In the latest issue of The Wright Toolbox:
- Is A Fire A Cardinal Change? – read now
- When A Well Written Harassment Policy Is Not Enough – read now
Is A Fire A Cardinal Change?
Many federal government contracts permit the government to unilaterally modify the contract without seeking the consent of the contractor or its surety, provided the contractor would have expected such a change to fall within the government’s authority. In the event the government makes such a change, the contractor’s remedy is typically to seek an equitable adjustment.
What if the government goes too far and changes the contract in ways the contractor would not have expected? The “cardinal change” theory has developed to address just such a situation, and provides that a contractor may be discharged if the government changes the contract so drastically that the contractor’s work is materially different than what it originally bargained for.
In IES Commercial, Inc. v. Manhattan Torcon a Joint Venture (D. Md. Sept. 26, 2018), the electrical subcontractor on a large federal project at Fort Detrick, Maryland argued that a fire amounted to a cardinal change, because the fire changed the subcontractor’s (IES) work on the project from new construction to disaster recovery and reconstruction, which IES had not expected. Judge Bennett, of the U.S. District Court for the District of Maryland, disagreed. He held that a cardinal change only occurs when it is the government that imposes the additional obligation. In this case, a fire, not the government, caused the change in work.
Further, Judge Bennett noted that the parties had entered into a subsequent construction agreement for the fire-related damages. The cardinal change doctrine occurs when the government unilaterally imposes the obligation, not when the parties agree upon additional work. Finally, he noted, however, that IES was not left without any rights because IES still had its breach of contract claims against Manhattan Torcon remaining.
The cardinal change can be useful to fight back against government-imposed changes, but it is not unlimited in scope. To constitute a cardinal change, it must be, at a minimum, unilaterally imposed by the government and must fundamentally alter the contractor’s expected performance.
When A Well Written Harassment Policy Is Not Enough
In a recent decision, the Third Circuit Court of Appeal permitted an employee’s claims to proceed against her employer despite the fact that the employer had policies requiring the reporting of harassment which the employee did not follow and there was no evidence that the employer had direct knowledge of the alleged harassment.
This is a significant deviation from established precedent, known as the Faragher-Ellerth defense, where employers were protected from employee’s claims of sexual harassment if the employer had exercised care to avoid and eliminate harassment but the employee had failed to act with reasonable care to take advantage of the employer’s protections. If an employee failed to follow an employer’s policy and report harassment and the employer did not otherwise have knowledge of the harassment, the employer would not be held liable for harassment. In Minarksy v. Susquehanna County, the Third Circuit substantially changed and added a new element to the legal analysis – if the employee did not report, Courts may now ask whether the employee’s silence was objectively reasonable.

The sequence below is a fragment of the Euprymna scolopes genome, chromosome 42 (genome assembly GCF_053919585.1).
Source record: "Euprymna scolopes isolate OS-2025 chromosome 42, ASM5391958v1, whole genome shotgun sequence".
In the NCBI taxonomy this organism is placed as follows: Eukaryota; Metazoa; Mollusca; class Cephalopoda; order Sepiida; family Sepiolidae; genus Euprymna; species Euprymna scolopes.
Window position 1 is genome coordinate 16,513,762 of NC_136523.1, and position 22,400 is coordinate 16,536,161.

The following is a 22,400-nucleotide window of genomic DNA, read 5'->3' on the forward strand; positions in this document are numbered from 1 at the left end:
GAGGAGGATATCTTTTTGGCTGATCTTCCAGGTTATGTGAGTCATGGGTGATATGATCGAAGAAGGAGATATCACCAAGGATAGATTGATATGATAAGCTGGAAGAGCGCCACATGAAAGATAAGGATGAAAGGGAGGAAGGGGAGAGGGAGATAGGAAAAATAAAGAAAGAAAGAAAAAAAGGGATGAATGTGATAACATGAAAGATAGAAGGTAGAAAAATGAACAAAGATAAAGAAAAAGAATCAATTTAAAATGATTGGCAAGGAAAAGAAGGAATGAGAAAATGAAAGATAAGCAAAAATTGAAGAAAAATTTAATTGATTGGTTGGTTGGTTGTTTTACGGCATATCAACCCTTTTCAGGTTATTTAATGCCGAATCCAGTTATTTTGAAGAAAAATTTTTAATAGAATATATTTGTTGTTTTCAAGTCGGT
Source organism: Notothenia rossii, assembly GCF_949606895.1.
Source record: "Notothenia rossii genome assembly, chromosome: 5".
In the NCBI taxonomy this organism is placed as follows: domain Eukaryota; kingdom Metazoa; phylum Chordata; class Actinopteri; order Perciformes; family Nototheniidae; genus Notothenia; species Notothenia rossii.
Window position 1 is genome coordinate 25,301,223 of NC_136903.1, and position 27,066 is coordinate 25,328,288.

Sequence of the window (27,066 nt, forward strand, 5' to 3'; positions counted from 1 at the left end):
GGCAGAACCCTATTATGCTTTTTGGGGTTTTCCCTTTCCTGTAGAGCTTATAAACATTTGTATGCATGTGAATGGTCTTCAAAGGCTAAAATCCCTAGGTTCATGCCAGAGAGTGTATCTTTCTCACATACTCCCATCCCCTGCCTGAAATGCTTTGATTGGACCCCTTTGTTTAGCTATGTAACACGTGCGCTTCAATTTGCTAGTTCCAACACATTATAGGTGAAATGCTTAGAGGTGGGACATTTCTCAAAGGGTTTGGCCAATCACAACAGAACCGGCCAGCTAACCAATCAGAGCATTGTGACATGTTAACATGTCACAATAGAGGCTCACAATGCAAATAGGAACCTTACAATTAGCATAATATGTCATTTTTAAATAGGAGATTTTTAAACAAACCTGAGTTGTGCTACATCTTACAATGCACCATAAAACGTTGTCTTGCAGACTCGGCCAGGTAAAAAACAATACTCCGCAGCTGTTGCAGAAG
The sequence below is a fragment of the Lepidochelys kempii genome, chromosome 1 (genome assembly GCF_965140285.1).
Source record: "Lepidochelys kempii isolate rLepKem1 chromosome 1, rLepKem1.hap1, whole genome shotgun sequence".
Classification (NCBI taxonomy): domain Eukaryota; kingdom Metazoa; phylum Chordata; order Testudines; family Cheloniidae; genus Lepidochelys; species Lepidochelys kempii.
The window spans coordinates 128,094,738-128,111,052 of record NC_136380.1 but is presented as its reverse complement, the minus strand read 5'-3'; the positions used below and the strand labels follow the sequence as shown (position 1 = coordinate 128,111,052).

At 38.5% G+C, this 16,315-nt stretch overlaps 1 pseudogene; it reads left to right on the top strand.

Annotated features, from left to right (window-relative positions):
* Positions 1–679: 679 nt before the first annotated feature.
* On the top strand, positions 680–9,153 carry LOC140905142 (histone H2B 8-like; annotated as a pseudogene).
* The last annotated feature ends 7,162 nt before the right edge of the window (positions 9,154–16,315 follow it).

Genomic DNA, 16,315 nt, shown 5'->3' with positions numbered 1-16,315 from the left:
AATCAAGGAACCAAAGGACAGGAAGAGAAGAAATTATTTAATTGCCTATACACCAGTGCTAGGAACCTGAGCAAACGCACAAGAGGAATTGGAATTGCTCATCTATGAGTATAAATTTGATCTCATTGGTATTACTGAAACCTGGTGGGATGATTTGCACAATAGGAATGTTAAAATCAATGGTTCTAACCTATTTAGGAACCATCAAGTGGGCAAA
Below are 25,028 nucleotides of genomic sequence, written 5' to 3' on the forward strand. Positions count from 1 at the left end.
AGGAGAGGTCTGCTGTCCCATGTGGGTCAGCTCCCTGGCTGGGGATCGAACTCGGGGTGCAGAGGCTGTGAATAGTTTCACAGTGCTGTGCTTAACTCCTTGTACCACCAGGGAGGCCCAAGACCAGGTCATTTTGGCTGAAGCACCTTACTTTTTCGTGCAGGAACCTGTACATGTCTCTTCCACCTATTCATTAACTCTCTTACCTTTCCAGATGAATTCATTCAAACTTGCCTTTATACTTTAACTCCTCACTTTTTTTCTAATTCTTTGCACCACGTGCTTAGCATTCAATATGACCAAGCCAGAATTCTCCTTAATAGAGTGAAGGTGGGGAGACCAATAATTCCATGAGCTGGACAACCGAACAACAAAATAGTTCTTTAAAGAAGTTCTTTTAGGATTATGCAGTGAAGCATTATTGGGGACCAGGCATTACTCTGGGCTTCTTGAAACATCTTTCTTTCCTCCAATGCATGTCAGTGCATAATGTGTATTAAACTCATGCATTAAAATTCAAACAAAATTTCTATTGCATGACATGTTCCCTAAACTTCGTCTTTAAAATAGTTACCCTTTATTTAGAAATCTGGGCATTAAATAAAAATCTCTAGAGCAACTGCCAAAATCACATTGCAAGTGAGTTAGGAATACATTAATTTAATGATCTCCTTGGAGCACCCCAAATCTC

In its opinion, the Third Circuit set forth an extended footnote placing this significant change in context. The Court noted that in many of the allegations in the #MeToo movement, victims asserted a plausible fear of serious adverse consequences had they spoken up at the time that the conduct occurred. The Court stated that the theory underlying the defense, namely that reporting harassment will stop it, may not be accurate. Instead, victims routinely anticipate negative consequences or fear that the harassers will face no reprimand; thus, more often than not, victims choose not to report the harassment.
Employers need to take note because simply claiming the circumstances were unreported may no longer be enough to avoid liability. Employers need to look for “frequent fliers” who are alleged to have harassed someone and need to ensure past incidents or allegations of harassment were handled appropriately. Employers also need to be proactive in training employees on recognizing harassment, on promoting anti-harassment policies, and ensuring employees that anti-retaliation rules are actually communicated and are actually being followed. Even after an investigation is completed, employers should with employees who have reported harassment to ensure that no retaliation has occurred.
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